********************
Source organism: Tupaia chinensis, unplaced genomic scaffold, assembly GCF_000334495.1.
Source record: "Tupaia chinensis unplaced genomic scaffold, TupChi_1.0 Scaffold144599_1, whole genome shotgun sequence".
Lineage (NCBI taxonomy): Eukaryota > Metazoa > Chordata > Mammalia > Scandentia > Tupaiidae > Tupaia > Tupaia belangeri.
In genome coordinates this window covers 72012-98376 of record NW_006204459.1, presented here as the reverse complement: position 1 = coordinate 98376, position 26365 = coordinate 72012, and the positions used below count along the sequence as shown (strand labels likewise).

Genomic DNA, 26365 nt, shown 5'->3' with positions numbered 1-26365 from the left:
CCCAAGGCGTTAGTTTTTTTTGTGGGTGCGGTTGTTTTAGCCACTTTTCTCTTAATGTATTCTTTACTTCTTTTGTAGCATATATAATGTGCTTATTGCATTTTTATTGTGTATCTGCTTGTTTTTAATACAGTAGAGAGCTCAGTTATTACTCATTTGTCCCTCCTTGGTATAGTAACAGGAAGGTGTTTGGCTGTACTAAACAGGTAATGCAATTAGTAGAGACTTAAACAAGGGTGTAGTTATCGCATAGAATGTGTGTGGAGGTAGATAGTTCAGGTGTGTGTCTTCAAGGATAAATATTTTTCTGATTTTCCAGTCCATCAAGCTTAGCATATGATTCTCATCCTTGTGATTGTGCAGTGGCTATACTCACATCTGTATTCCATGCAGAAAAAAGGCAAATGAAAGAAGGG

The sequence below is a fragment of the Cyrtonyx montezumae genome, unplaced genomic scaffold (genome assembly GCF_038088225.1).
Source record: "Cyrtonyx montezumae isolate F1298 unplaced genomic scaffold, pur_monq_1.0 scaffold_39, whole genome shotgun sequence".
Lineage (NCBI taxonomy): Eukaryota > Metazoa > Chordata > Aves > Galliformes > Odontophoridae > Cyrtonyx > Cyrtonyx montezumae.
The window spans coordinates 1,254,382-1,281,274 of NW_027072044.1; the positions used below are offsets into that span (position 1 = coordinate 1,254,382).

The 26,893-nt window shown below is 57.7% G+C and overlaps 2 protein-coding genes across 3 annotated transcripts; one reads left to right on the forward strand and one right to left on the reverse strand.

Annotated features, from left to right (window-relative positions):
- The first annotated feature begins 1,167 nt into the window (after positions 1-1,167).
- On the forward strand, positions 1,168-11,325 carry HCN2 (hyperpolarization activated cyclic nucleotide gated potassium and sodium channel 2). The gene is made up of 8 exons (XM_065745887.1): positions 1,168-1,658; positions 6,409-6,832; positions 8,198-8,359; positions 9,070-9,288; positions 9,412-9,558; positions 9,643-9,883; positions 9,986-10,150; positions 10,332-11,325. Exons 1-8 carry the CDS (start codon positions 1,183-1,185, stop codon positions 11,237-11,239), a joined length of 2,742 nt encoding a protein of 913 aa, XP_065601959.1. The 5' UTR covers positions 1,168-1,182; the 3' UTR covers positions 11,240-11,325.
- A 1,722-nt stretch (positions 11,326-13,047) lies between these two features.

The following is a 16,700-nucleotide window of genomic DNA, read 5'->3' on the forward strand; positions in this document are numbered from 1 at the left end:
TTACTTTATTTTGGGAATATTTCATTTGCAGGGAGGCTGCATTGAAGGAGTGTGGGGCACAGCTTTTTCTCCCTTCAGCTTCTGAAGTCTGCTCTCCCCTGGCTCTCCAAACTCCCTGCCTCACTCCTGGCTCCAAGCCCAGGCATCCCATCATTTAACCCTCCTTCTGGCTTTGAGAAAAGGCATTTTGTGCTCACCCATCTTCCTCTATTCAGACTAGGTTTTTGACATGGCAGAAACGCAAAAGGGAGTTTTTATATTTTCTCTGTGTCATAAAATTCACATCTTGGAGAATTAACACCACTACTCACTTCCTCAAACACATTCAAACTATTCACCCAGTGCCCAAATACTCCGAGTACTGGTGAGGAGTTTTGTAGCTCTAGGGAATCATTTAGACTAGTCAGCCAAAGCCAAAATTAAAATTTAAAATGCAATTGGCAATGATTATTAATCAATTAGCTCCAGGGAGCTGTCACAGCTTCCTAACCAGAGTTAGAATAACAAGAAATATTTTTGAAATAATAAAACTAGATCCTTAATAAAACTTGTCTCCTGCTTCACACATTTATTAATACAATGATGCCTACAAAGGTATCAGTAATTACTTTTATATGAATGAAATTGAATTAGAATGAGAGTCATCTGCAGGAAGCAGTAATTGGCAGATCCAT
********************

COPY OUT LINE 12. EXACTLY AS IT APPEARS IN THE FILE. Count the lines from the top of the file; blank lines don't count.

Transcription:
Annotated features, from left to right (window-relative positions):